I had a rough week this week.
No real rhyme or reason, and specifically, the things I could say about what made it a terrible week are nothing that most people would consider “earth-shattering”. When I reflect on what contributed to my sadness, my anger, my anxiety, and my heartache this week, they really don’t matter in the grand scheme of life. They aren’t much compared to some of the horrific circumstances that are plaguing someone else. But I’m not someone else. I’m me. A unique, individually designed human being that God created. So I believe that He cares. However trivial someone else may think my frustrations and challenges are, they are personal to me. And I believe that a God that knows the very number of hairs on my head cares about the head, the heart, the body and soul of each one of his individual creations.
In my despair, I poured out my worries to an extension of God in my life: my priest.
She told me, “First, you must take care of yourself. Pray and meditate. Breathe. Scream at God. Spend time with nature. Renew yourself. Pray for the courage and strength to get through each day.”
And it is in those simple things that I do find renewal. And peace. And hope.
Take care of myself. Part of the reason I have been in such a down state is because I have not properly done that lately. I have been lax about what I put in my body, made no time for working out a couple of days this week. When I neglect my own health for the sake of what’s convenient, I always pay for it, one way or another.
Pray and meditate. I wish my prayer life was strong. But it’s a lot like exercising in that it requires discipline. Prayer and meditation together require stillness. And stillness is hard, so hard for me. I have been in perpetual motion since I was a child. It’s very, very difficult for me to make myself be still, and drown out distraction, and focus on higher things.
Scream at God. Ha. I have done this a lot over the last 18 months or so. It sounds so disrespectful to even say that it’s an option. But I am certain that He does not take offense at our limited understanding and only looks at us as we would look at a tired, overstimulated child, saying, “There, there. Abba loves you. Come let me hold you.” Sometimes we just have to throw our fit. Just because we’re adults doesn’t mean we don’t want to stamp our foot and say, “But it’s not FAIR!”
Spend time with nature, renew myself. This morning, I brought my coffee outside and sat on my patio. My first inclination was to pick up my phone, scroll through the news, through Facebook. See what was happening in the world. Then I remembered my priest’s words. I put down my phone. I looked around. It’s a cloudy, cool morning. The last day of April. The grass is getting so green. I breathed in the fresh air. Noticed the vivid colors of my beautiful flowers. Heard the multitudes of birds. Amazing how even a few minutes of nature can center a person. Renew us.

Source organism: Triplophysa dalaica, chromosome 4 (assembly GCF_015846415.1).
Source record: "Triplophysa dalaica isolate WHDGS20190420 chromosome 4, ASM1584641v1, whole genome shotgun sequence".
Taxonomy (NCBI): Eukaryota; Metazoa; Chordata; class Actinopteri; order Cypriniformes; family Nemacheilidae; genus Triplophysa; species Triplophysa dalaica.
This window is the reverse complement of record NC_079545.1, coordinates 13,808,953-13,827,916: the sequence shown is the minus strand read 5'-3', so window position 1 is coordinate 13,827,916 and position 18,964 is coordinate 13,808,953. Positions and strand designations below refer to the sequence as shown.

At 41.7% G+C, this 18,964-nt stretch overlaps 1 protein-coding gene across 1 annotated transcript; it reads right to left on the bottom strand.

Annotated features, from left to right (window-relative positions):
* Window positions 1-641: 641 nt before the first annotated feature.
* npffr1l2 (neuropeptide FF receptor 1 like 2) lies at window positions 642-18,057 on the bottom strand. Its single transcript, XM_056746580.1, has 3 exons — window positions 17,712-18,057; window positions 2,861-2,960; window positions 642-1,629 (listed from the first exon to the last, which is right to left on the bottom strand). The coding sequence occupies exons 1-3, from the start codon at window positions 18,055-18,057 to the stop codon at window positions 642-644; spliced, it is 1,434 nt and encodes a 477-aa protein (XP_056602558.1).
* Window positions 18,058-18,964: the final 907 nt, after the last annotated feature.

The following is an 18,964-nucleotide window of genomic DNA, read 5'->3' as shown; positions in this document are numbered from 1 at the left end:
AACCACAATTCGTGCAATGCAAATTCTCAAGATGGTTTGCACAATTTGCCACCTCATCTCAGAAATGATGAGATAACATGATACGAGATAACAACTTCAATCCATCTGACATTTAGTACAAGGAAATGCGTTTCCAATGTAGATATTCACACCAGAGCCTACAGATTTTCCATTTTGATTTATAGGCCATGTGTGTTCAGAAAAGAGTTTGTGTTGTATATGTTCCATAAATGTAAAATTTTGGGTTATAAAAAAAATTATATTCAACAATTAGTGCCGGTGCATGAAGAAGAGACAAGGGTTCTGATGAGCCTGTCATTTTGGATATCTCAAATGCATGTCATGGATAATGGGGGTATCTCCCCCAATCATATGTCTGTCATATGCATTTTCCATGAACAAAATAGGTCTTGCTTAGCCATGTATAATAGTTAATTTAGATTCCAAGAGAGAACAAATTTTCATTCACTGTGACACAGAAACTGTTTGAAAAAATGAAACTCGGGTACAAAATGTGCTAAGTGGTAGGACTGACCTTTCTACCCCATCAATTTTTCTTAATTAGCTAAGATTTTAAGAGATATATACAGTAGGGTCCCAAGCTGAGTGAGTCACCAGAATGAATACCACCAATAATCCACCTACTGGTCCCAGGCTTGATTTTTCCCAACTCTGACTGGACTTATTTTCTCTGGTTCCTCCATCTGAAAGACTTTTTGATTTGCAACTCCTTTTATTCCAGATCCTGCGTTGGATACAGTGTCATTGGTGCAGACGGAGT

Pray for the courage and strength to get through each day. Jesus himself taught us to pray for our daily bread. And I don’t think he meant literal bread. He lived here. He knows the struggle of humanity. Of trying to stay compassionate when you want to just ignore, of loving our neighbors, and our enemies, of putting one foot in front of the other. He knows. And even HE had to pray. All the time He prayed.
I try to live in the here and now. But my future-minded self often sabotages me.
My daughter is ending her elementary years. Each and every day, she grows up a little more. And she’s watching me. Emulating me. And that’s a lot of pressure. Especially when I don’t ever, ever want her to repeat my mistakes. Settle for less than her full potential. Stop chasing after her dreams. But at the same time, I know that if she can discover a devout and true faith, marry someone who is her best friend and loves her unconditionally, and know each and every day that she is surrounded by love, that would not be settling. That would be a discovery of her true potential: to love and to be loved. To appreciate the little things that really do make up the big things in life.
I had a rough week last week. But it’s over. It’s a new day. One with no mistakes in it. And there is opportunity. There is hope. There is love. And if I fail to embrace it this day, I have only myself to blame.
Our choices make us who we are, more than our abilities, our personalities, our circumstances. So the last bit of priestly wisdom I focus on is the most simple, yet most complex of them all: Breathe.
When we take a breath, our bodies are doing complicated and intricate activities. Just to keep us alive so we can take another breath. And with each breath, we have an opportunity to choose joy or fear, hatred or compassion, hope or dread.
With this breath, I choose joy.
With this breath, I choose compassion.
With this breath, I choose hope.